I got my first installment of the Beer of the Month Club today. It was a gift from my wife for my 40th birthday. Next month will be the last month of it. It is expensive ($30 per 12 pack). The beers I received were Primo Island Lager from Hawaii and Session Black Lager from Full Sail Brewery in Oregon. I had read about each of them in recent issues of All About Beer Magazine, and was interested to try them.
Since it was a gift, I tore into it as such. The first beer I had was Primo. Primo is a throwback lager developed from an original 1890's recipe that was brewed on the Islands. It is a light american style lager and the packaging indicates it has a "touch" of Hawaiian cane sugar. To tell the truth, I didn't have high hopes for it before I opened it. It came in a twist off bottle that I can't even re-use for my brewing. It poured a deeper gold than I expected, with a nice white two finger head that subsided to a creamy film that lasted the rest of the glass. It was plenty cold when I tasted it, and I was impressed. It had no aroma of malt or hops and was very clean tasting with no aftertaste. The difference was it had a nice fullness to it, a slightly heavier body than the light lager I supposed it to be. As it warmed it started having that slight skunky flavor and aroma along with a little warmth of the alcohol. I suppose the flavors and alcohol are coming from the cane sugar added. It in no way was as skunky as the big name American Lagers. I would enjoy this beer much more than any of them on a hot day, or any day. This beer is for my light lager friends (and you know who you are). It is slightly fuller bodied, but in no way overbearing, nor horribly high in calories or alcohol content. If this is how beer tasted before Prohibition, it tasted pretty darn good, and what in the hell were those Do Gooders thinking with the 18th Amendment. Those Bastards ruined it for everyone. Actually, I have had throwback lagers before (See my posting on the 2009 Lager Festival Here, where I had Michelob Grand), and found them to be much more to my liking than today's American beers. According to the packaging, proceeds from the sale of Primo Beer go towards the preservation of Island Culture. Take that you Do Gooders.
My second Beer o' the Month Club was Session Beer from Full Sail Brewery out of Hood River, Oregon. It comes in an eleven ounce "stubby" bottle like Red Stripe and Olympia beer of the olden days. Although this beer also comes from the Pacific Northwest like Olympia, the packaging and the region of origin are the only things in common with Oly. I was kind of excited about the 11 ounce stubby bottles. I was thinking that they might make nice compact shipping bottles to send my beer to friends around the country. To my dismay, the bottle was a twist off (not good for re-use). The other problems I found with Stubbies is that the first opener I grabbed wouldn't work on it as the bottle's body got in the way of my long handled opener. Not to worry, I had a backup, and then discovered the twist off. The other thing about the stubby bottle is that while they are fun to drink from, I elected to pour it into a glass. The stubby pours like an old school pull tab can and glugs out of the bottle creating a bunch of foam using my normal pouring technique. I think that the rest of my six pack I will drink directly from the bottle. It poured dark brown with a light tan head that subsided quickly but left the lace on the sides of the glass. The aroma was of slight malt and my first taste reminded me of a lighter and less heavily bodied Porter. In fact, it is very similar to a light version of my Porter (which used Anchor Liberty Yeast and American Cascade Hops) that I need to taste them side by side. I would call it a Porter Lite. After all, it is designed to be a "session beer", low in alcohol and light in body so that you don't fill up having a few. I could drink these, but I am not sure that I would seek them out. I would prefer a Porter given the choice. Still, the stubby bottles are fun, and you now don't have to drink Red Stripe (which I hate) to drink out of Stubbies.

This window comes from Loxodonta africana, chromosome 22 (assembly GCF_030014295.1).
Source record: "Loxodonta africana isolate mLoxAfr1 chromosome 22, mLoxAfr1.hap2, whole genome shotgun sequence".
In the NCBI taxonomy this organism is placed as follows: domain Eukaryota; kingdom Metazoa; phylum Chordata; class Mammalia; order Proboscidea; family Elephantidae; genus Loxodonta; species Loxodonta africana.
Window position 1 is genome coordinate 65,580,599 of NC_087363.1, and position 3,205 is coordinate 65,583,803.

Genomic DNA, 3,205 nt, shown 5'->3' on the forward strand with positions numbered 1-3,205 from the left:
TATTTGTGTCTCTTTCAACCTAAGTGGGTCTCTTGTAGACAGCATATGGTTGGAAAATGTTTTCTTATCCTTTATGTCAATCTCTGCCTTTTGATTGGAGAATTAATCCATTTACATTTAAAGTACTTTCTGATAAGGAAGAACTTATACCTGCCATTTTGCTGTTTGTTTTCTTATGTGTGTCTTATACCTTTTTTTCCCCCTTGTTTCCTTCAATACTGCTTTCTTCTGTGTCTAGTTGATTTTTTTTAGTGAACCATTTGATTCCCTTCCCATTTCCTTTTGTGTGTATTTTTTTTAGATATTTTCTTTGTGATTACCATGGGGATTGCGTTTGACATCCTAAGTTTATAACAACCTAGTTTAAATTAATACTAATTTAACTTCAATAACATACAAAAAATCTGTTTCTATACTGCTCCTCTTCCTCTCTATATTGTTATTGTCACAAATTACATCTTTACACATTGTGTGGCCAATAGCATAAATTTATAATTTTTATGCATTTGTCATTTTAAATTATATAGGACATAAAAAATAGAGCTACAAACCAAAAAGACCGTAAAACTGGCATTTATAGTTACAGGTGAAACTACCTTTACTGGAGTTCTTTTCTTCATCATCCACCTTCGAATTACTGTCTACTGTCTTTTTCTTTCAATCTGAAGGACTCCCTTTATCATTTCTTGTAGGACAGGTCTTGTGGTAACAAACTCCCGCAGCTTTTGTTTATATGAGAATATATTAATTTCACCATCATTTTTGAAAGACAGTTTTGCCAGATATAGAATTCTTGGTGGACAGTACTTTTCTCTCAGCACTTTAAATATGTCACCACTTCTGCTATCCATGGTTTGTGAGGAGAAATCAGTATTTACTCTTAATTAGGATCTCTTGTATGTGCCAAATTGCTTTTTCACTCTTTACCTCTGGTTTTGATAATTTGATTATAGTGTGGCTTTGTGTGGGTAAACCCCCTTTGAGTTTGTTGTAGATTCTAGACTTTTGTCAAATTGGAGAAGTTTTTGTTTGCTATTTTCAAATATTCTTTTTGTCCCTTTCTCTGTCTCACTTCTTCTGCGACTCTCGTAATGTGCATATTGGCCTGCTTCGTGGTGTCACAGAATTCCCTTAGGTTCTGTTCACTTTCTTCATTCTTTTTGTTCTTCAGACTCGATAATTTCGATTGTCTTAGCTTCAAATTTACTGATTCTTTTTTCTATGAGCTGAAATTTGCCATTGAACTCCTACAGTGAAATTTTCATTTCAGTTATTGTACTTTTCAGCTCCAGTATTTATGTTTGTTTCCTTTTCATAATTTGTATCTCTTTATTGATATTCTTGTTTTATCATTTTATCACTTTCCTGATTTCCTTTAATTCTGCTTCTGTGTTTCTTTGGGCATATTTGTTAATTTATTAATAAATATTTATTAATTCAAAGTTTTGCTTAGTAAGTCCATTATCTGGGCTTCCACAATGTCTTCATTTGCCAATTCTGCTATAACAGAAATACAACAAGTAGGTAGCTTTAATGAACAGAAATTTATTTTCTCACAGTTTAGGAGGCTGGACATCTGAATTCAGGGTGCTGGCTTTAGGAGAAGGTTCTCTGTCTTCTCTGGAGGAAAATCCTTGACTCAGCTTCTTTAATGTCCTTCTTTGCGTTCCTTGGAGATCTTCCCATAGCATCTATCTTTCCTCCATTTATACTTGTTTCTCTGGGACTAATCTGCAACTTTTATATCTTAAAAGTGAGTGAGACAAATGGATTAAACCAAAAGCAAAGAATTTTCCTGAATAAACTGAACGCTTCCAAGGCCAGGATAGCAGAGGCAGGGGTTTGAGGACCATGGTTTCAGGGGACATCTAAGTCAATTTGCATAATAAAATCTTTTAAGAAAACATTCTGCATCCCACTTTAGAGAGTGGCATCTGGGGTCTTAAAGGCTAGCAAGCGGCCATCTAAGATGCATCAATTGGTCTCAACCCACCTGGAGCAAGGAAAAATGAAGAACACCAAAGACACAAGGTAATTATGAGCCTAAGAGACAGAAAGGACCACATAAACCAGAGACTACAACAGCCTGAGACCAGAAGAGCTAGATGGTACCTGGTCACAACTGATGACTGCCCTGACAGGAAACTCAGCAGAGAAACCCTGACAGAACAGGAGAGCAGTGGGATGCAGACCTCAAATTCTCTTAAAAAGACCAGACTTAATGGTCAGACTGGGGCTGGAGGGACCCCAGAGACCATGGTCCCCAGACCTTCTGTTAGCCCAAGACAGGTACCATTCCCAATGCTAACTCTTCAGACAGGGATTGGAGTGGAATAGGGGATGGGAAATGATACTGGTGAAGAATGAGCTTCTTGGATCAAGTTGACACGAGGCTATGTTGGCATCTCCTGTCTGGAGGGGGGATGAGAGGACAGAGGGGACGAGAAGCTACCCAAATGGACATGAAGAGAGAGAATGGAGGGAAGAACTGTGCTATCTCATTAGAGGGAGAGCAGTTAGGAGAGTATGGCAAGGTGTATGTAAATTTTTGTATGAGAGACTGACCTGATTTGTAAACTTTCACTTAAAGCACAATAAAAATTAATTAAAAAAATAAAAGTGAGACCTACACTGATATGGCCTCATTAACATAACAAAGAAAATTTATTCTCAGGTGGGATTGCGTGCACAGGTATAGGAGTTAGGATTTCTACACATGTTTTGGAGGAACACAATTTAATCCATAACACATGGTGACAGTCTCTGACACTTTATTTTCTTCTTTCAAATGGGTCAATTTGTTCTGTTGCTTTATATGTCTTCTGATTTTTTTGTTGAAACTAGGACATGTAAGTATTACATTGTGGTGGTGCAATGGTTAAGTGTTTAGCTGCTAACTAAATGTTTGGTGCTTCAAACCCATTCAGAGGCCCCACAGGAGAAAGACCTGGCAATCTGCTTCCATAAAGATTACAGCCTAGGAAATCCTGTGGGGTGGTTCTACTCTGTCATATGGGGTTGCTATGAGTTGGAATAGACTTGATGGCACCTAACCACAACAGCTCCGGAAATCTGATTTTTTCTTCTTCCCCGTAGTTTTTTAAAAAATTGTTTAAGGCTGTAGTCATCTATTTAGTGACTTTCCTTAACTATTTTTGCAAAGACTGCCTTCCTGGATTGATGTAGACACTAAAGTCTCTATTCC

Both beers are worth getting if you want something lite or you have friends that are at least a little adventurous in their beer selections, but really mostly stick to light American Pilsner Lagers when ordering for themselves. They would be most impressed by these session beers. Both would be good for your Super Bowl celebrations where you and most of your guests have to get up for work the next day. I don't (have to work, that is), so I will enjoy sharing some of my homebrew with some new friends on Sunday.